In less than a second, nearly all of his life savings — 17.1 bitcoin worth $600,000 at the time — was gone. The app was a fake, designed to trick people into thinking it was a legitimate app.
But Christodoulou is angrier at Apple than at the thieves themselves: He says Apple marketed the App Store as a safe and trusted place, where each app is reviewed before it is allowed in the store.
Christodoulou, once a loyal Apple customer, said he no longer admires the company. “They betrayed the trust that I had in them,” he said in an interview. “Apple doesn’t deserve to get away with this.”
Apple bills its App Store as “the world’s most trusted marketplace for apps,” where every submission is scanned and reviewed, ensuring they are safe, secure, useful and unique. But in fact, it’s easy for scammers to circumvent Apple’s rules, according to experts. Criminal app developers can break Apple’s rules by submitting seemingly innocuous apps for approval and then transforming them into phishing apps that trick people into giving up their information, according to Apple. When Apple finds out, it removes the apps and bans the developers, the company says. But it’s too late for the people who fell for the scam.
Crypto scams are also common on Google’s Android and on the Web. But their presence on the Apple App Store is more surprising because Apple says it curates the store and checks each app, which creates high levels of consumer trust. The 15 to 30 percent commission Apple collects on all sales on the App Store goes to fund the “highly curated” customer experience, the company has said.
“User trust is at the foundation of why we created the App Store, and we have only deepened that commitment in the years since,” said Apple spokesperson Fred Sainz. “Study after study has shown that the App Store is the most secure app marketplace in the world, and we are constantly at work to maintain that standard and to further strengthen the App Store’s protections. In the limited instances when criminals defraud our users, we take swift action against these actors as well as to prevent similar violations in the future.”
The ability of apps to morph into something else entirely after they are approved by the App Store raises questions about the effectiveness of Apple’s review process to stop scammers. Apple wouldn’t say how often these scams appear, or how often it removes them. But it did say it removed 6,500 apps for “hidden or undocumented features” last year. Apple touts user safety as its defense against accusations from lawmakers, regulators and competitors that the company uses its monopoly over app distribution on iPhones anti-competitively.
“Apple frequently pushes myths about user privacy and security as a shield against its anti-competitive App Store practices,” said Meghan DiMuzio, executive director of the Coalition for App Fairness, which was formed to fight Apple’s power over its App Store. “The truth is, Apple’s security ‘standards’ are inconsistently applied across apps and only enforced when it benefits Apple.”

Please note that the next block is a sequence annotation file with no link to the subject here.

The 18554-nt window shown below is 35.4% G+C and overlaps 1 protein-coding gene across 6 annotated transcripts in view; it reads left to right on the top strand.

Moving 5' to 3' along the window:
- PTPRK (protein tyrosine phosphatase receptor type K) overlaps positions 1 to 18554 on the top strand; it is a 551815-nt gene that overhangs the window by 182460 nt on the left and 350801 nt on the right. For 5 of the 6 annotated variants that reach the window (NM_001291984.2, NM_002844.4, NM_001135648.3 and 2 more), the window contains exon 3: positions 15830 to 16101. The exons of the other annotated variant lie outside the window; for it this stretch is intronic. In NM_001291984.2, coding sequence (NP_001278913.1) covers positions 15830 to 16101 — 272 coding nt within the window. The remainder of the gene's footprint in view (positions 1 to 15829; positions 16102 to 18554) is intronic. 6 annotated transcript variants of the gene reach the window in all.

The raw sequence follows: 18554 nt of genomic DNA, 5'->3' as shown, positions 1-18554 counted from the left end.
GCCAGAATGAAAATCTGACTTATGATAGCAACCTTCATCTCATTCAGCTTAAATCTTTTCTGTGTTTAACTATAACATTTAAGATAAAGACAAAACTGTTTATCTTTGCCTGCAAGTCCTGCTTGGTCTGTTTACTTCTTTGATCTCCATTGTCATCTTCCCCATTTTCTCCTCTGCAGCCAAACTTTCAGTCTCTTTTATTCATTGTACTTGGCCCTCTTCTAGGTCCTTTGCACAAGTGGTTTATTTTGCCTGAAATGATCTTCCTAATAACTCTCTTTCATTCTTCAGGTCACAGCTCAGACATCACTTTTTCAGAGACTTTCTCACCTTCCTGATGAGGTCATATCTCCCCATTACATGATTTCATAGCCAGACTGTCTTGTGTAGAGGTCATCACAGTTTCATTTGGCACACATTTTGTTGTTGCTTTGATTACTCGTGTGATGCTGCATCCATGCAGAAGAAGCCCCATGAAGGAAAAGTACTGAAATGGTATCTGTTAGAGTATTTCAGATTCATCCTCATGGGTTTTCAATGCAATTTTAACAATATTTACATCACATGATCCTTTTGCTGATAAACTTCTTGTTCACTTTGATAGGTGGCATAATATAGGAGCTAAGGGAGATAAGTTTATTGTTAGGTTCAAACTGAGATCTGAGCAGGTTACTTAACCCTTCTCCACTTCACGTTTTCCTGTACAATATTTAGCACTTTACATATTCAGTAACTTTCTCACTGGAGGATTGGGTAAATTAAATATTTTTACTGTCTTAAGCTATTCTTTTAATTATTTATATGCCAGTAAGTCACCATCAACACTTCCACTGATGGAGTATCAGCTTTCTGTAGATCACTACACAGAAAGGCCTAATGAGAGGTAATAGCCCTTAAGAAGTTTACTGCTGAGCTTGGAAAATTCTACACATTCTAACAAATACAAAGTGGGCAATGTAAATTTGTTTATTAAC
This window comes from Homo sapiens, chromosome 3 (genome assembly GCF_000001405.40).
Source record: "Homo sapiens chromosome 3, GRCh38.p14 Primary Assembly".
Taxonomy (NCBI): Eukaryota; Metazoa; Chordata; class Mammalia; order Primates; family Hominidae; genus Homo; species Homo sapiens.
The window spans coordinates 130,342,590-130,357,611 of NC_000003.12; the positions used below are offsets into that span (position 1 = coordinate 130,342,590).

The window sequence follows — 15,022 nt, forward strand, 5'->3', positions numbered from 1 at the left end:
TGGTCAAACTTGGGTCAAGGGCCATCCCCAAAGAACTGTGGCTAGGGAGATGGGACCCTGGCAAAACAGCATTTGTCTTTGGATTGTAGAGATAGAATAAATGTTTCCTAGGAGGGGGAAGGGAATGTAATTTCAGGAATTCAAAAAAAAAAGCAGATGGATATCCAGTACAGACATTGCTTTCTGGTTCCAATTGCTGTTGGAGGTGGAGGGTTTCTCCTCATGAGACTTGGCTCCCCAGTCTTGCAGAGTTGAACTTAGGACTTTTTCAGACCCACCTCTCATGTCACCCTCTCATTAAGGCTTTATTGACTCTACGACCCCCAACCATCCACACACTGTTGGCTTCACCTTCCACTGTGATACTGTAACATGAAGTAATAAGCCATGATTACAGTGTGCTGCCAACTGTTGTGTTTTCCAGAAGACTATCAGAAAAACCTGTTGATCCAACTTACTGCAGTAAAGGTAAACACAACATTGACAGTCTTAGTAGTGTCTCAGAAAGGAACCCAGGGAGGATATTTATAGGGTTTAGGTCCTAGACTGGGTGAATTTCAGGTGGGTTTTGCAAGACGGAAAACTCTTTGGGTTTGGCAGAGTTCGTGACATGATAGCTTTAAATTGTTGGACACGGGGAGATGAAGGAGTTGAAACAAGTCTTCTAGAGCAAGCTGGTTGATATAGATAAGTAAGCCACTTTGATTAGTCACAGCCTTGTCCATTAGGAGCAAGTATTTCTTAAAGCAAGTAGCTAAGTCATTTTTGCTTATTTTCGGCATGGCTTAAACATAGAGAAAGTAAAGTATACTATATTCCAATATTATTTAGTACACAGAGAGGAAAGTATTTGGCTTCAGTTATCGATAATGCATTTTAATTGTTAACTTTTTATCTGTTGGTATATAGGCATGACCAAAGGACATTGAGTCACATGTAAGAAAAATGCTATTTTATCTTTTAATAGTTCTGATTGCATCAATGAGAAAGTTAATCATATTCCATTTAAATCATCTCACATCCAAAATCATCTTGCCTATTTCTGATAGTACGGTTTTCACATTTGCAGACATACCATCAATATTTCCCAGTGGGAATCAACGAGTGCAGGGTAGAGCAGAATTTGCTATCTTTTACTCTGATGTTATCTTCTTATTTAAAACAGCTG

Apple acknowledged there have been other cryptocurrency scams on the App Store but wouldn’t say how many. Apple wouldn’t say whether fake Trezor apps had sneaked into the App Store in the past, or whether new apps called “Trezor” will be flagged as potentially fraudulent in the future.
Coinfirm, a U.K.-based company that specializes in cryptocurrency regulations and conducts fraud investigations, says it has received more than 7,000 inquiries about stolen crypto assets since October 2019. Fake apps in Google’s Android Play Store and Apple’s App Store are common, said Pawel Aleksander, the company’s chief information officer.
Coinfirm said five people have reported having cryptocurrency stolen by the fake Trezor app on iOS, for total losses worth $1.6 million. There have been three reports of fake Trezor apps on Android that stole a total of $600,000 in cryptocurrency.
Apple would not name the developer of the fake Trezor app or provide the developer’s contact information. Apple wouldn’t say whether it was turning over the name to law enforcement or whether it investigated the developer further. Apple also wouldn’t say whether that developer had developed any other apps in the past or had connections to other developer accounts under different names.
“We don’t allow apps that mislead users by impersonating another app, developer or company, and when we discover an app that violates our policies, we take appropriate action,” said Google spokesperson Colin Smith.
Google said it knows of two fake Trezor apps that have appeared on the Google Play store. It removed both. It didn’t say how the Trezor apps made it onto the store. The company didn’t say whether it notified law enforcement, or how many other scam apps it has found on the store. It didn’t say whether it investigated the developers. Analytics firm App Figures was able to find eight fake Trezor apps that have appeared on the Play Store.
Of all the Internet scams, the theft of cryptocurrency is one of the most lucrative for thieves. Millions of dollars in digital currency can be pilfered in a split-second, and high-profile crypto heists have netted thieves as much as $530 million, which occurred in the Coincheck hack in 2018. In 2014, Apple banned crypto wallets on the App Store but then restored them the same year. Apple does not allow cryptocurrency mining apps, and it places extra restrictions on crypto wallet apps.
To better secure their investments, people who own cryptocurrencies transfer their investments to “hardware wallets,” which are like USB thumb drives that store the secret and sensitive information a thief would need to steal someone’s cryptocurrency.